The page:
- 111a. SEES A FLYING SORCERER is clued [Spots a witch?]. The “SEES A” part is rather extraneous here, isn’t it? I think this one really wanted to be a 14 but it didn’t have a 14-letter partner in the grid.
- 119a. [Come-on at a witch boutique?] is EYE OF NEWTS FOR YOU. How is that a come-on? Where do sales people or signs promise “[merchandise] for you”? (“I have news for you” is the base phrase here.)
My favorite answers include ACT DUMB (19d. [Feign ignorance]), SPACESHIP (15d. [Vehicle to Venus]) UNKEMPT (6d. [Slovenly]). Pop-culture mystery item: 9d: BANJO is clued [George Segal plays one]. Really? Steve Martin is a lot more famously banjo-affiliated, isn’t he?
Less welcome were 24d: Plow boss on an English manor], ACREMAN; 46d: [Carved pillar], STELA (also spelled STELE so you always need the crossing word to confirm the last letter); and 61d: [Roman robe], STOLA. All three of these answers intersect two or more theme answers, so Merl was constrained in what words could fit in those spots.
Patrick Berry’s Washington Post crossword, “Post Puzzler No. 82″
This 68-worder has plenty of lively fill. Among the highlights:
- 1a. [It's white and has holes on one side] clues the WIFFLE BALL. The clue confused me because I was picturing the ball with round holes all over instead of the official Wiffle with oblong holes on one half.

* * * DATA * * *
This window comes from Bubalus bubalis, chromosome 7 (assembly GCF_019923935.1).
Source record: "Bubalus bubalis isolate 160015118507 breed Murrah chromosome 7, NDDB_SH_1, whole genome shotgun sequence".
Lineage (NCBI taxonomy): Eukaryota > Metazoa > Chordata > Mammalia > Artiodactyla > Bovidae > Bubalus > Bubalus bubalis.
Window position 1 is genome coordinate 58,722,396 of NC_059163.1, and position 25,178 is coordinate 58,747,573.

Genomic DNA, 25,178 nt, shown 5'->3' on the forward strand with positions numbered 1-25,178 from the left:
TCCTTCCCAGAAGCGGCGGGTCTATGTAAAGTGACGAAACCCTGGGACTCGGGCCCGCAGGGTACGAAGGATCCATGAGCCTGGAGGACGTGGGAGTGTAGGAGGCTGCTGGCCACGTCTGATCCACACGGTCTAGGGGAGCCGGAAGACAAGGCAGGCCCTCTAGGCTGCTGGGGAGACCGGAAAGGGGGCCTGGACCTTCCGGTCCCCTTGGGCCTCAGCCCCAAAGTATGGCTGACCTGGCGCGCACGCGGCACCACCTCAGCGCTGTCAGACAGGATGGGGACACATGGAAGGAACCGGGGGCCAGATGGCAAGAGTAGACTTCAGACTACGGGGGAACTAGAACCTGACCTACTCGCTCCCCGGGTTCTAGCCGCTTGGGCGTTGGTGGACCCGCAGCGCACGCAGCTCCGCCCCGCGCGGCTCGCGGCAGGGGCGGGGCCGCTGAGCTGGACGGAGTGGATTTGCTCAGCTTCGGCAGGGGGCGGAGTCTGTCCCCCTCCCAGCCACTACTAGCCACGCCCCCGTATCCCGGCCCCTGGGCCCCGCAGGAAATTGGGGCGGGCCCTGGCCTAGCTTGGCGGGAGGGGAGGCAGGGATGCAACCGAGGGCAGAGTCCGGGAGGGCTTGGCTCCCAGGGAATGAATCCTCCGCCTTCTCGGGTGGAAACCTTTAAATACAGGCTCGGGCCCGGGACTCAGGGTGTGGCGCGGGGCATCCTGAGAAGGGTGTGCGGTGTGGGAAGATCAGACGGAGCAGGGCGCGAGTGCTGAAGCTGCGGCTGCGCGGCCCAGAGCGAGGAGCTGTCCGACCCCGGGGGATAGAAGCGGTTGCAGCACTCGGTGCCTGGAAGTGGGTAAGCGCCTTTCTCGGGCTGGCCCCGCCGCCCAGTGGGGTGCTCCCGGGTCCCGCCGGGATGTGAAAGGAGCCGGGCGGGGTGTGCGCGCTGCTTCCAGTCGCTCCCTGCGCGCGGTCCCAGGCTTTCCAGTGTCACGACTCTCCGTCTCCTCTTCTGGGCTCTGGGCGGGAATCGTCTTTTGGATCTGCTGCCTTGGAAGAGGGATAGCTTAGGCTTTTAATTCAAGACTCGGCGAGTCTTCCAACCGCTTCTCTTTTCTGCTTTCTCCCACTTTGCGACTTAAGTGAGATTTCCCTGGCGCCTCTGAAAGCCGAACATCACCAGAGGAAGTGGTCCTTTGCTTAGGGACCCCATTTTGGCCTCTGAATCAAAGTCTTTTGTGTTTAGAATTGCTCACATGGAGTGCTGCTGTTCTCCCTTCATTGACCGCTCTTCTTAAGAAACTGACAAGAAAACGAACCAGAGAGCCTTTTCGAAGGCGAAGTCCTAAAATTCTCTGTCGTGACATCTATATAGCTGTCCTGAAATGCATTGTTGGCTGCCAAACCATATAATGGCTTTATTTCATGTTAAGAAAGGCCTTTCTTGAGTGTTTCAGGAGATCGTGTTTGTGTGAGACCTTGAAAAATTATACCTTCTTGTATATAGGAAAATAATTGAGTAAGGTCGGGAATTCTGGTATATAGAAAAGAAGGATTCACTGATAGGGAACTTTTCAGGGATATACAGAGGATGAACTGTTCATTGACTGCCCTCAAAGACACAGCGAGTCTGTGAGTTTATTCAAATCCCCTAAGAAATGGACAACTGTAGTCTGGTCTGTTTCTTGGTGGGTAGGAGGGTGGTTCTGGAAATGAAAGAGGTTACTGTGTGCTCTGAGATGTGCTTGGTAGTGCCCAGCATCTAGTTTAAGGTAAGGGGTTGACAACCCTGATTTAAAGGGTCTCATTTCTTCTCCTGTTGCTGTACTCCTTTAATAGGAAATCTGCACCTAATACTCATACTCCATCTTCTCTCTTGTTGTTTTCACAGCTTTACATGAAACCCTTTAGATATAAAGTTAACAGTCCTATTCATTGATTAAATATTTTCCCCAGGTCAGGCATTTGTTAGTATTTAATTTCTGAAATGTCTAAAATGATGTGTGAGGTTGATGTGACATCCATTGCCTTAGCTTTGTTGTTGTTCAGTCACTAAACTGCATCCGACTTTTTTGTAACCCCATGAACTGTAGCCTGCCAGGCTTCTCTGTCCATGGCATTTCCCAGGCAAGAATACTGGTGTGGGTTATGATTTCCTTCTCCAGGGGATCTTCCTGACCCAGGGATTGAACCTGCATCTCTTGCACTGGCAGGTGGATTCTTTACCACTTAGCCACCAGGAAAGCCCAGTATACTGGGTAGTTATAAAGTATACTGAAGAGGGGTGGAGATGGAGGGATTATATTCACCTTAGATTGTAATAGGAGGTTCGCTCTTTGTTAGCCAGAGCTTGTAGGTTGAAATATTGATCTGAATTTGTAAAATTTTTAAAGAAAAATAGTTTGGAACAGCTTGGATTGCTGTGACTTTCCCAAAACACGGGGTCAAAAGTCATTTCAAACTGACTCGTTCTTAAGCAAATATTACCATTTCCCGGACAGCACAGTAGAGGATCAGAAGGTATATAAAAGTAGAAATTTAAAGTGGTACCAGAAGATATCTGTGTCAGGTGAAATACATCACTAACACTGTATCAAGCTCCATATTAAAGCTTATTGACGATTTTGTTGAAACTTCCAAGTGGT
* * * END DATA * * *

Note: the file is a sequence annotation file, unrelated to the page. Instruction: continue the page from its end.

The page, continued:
- 15a. AVERAGE JOE is the [Common man].
- 17a. [2006 film with the tagline "One woman's mistake is another's opportunity"] is NOTES ON A SCANDAL. Don’t remember what this one is about or who’s in it.
- 48a. A HOLLYWOOD STUDIO clues [Many a set location].
- 53a. [Choose not to retire, perhaps] clues STAY UP LATE, which is also the title of the best baby-related song for grown-ups ever, by Talking Heads.
- 4d. [Agoraphobic partygoer's frequent need] is FRESH AIR, which is also the title of my favorite public radio program (and I’m still mad at WBEZ for moving its time slot).
- 12d. The crossword-friendly capital of Ethiopia, ADDIS ABABA, gets a pretty etymology clue: [Amharic for "new flower"].
I also like the geographic trivia of the two islands. 33a: JAVA (in Indonesia) is the [Most populous island in the world], while Japan’s 39d: HONSHU is the [Second-most populous island in the world].
Seven more clues:
- 3d. [Tiropita filling] is FETA cheese. Never heard of tiropita, but spanakopita has feta.
- 9d. [Algeciras article] is LOS. The Spanish port city takes its name from the Arabic.
- 29a. [Handout at a busy restaurant] is a PAGER that buzzes and lights up when your table is ready. They’re annoying, but better than running the risk of not hearing your name called and having your table given away to the next party.
- 35a. [Inedible item on a plate] is a paper DOILY. You could probably eat it without suffering any harm.
- 22d. [Surname on the album "Revolver"] is found in the track listings, not the credits: Eleanor RIGBY.